Solstice Light

Katie Eberhart - Writing & Observations


Wind Blown Silt in Winter

A long time ago glaciers covered what is now the Matanuska Valley in Alaska. For many Matanuska River Channelthousands of years meltwaters from the Matanuska Glacier fed the Matanuska River, which has carved a winding channel through the Talkeetna and Chugach Mountains. The foot of the Matanuska Glacier is a great pile of silt and during the summers the river is a gray color, like city sidewalks. The gray is silt from the glacier. The river flows through a wide channel which is a thick bed of very fine, glacial silt. In the winter the glacier doesn't melt very much, so the river flows a clear green or deep blue color.The winter wind called the Matanuska flows along the river channel and when it reaches a sufficient speed, it picks up silt from the dry parts of the river bed. This silt becomes suspended, flowing many miles on air currents until some resistance to air flow is reached. On the leeward side of trees you can often see drifts of silt A benefit is renewal of top soil. Click on "Zoom In" to view the silt shadow beneath the willow. Winter Winds Strip Top Soil from Bare Field The Matanuska Wind can also be detrimental to the land, stripping top soil from unprotected fields once any snow cover has blown away. Return to Winter Winds.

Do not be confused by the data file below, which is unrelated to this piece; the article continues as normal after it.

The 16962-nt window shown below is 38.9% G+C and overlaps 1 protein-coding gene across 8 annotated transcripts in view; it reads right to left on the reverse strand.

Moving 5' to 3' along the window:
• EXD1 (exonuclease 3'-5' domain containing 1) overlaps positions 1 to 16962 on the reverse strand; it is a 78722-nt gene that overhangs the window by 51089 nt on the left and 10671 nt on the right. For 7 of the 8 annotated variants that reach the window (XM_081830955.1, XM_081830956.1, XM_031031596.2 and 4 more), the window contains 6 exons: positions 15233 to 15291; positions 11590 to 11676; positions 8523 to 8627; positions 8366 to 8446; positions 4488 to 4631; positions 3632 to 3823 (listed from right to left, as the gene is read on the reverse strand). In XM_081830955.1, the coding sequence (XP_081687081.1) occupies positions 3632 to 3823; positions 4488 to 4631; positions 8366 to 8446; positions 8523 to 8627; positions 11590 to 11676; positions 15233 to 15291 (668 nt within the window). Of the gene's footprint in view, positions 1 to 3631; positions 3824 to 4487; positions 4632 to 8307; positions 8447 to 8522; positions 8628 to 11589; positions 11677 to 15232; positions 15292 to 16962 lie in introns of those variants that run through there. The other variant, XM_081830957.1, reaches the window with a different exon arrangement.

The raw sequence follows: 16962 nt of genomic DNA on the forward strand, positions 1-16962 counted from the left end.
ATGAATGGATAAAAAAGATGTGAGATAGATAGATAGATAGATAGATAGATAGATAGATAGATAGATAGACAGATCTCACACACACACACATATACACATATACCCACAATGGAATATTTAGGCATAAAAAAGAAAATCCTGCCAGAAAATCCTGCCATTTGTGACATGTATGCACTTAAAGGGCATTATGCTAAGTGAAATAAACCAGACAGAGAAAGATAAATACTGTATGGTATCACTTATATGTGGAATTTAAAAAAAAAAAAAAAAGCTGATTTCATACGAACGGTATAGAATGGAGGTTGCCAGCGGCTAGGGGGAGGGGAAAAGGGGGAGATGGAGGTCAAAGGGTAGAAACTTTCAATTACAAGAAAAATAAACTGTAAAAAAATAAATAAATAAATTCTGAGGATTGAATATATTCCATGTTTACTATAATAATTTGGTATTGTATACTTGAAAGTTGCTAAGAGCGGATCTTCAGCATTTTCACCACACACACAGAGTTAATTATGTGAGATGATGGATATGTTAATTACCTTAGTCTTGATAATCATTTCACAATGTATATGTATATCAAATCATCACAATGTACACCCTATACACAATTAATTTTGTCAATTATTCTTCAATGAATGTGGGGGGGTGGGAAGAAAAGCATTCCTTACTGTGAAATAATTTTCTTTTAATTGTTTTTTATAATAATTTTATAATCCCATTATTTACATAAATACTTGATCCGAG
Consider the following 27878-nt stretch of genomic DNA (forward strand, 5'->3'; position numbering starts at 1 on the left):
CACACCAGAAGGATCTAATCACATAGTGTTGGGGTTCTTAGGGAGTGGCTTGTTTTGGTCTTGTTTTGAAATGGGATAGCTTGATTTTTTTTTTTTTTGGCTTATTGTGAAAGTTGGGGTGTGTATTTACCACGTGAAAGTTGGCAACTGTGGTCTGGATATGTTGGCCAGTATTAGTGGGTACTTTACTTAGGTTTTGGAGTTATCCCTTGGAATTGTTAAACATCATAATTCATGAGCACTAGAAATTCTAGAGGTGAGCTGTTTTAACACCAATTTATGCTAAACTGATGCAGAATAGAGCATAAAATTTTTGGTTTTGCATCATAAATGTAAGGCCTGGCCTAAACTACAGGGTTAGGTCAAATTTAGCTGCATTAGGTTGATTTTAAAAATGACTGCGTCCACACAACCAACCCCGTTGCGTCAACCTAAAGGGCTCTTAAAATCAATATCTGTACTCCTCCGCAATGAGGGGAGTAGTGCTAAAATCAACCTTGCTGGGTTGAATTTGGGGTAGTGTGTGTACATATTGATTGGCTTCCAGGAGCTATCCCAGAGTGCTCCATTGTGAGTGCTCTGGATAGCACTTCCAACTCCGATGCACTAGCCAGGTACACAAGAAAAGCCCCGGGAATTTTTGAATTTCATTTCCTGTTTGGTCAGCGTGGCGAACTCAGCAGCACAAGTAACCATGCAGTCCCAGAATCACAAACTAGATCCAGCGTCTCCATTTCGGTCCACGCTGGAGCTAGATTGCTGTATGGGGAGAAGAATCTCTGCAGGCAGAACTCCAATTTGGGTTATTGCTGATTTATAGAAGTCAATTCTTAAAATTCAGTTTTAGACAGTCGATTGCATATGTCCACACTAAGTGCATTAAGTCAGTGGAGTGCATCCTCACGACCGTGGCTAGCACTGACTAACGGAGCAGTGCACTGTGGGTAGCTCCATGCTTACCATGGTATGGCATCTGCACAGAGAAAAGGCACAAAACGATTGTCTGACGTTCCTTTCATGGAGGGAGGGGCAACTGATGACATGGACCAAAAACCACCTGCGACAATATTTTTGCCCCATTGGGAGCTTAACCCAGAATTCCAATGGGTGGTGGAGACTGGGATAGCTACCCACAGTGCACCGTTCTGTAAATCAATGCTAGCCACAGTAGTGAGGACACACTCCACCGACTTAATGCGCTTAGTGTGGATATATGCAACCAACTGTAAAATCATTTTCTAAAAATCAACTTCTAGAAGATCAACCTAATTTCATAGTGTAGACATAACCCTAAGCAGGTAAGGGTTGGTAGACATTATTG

This page last updated June 4, 2006



Contact Form

© 1997-2017 Katie Eberhart

Home | Blog - Nature & Literature  |  Writing & Poetry  |  Alaska Outdoors  | Alaska Blog Archives   Site Map